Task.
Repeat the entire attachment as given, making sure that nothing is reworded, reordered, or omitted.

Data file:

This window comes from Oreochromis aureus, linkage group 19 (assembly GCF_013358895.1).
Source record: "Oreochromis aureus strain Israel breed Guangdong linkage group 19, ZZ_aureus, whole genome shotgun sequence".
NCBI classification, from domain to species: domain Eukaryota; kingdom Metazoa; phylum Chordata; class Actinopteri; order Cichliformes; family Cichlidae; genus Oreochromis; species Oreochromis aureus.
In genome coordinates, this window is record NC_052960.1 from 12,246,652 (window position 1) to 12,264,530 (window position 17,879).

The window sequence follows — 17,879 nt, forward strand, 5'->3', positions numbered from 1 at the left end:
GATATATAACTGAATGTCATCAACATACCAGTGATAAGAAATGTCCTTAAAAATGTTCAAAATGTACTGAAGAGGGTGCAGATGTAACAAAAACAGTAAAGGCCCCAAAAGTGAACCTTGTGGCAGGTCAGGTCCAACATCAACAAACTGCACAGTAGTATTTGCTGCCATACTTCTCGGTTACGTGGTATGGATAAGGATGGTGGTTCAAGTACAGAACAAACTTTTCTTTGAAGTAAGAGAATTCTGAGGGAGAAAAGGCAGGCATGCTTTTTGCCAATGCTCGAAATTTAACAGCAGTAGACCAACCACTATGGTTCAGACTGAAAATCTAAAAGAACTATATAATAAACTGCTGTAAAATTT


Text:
This window comes from Oreochromis aureus, linkage group 19 (assembly GCF_013358895.1).
Source record: "Oreochromis aureus strain Israel breed Guangdong linkage group 19, ZZ_aureus, whole genome shotgun sequence".
NCBI classification, from domain to species: domain Eukaryota; kingdom Metazoa; phylum Chordata; class Actinopteri; order Cichliformes; family Cichlidae; genus Oreochromis; species Oreochromis aureus.
In genome coordinates, this window is record NC_052960.1 from 12,246,652 (window position 1) to 12,264,530 (window position 17,879).

The window sequence follows — 17,879 nt, forward strand, 5'->3', positions numbered from 1 at the left end:
GATATATAACTGAATGTCATCAACATACCAGTGATAAGAAATGTCCTTAAAAATGTTCAAAATGTACTGAAGAGGGTGCAGATGTAACAAAAACAGTAAAGGCCCCAAAAGTGAACCTTGTGGCAGGTCAGGTCCAACATCAACAAACTGCACAGTAGTATTTGCTGCCATACTTCTCGGTTACGTGGTATGGATAAGGATGGTGGTTCAAGTACAGAACAAACTTTTCTTTGAAGTAAGAGAATTCTGAGGGAGAAAAGGCAGGCATGCTTTTTGCCAATGCTCGAAATTTAACAGCAGTAGACCAACCACTATGGTTCAGACTGAAAATCTAAAAGAACTATATAATAAACTGCTGTAAAATTT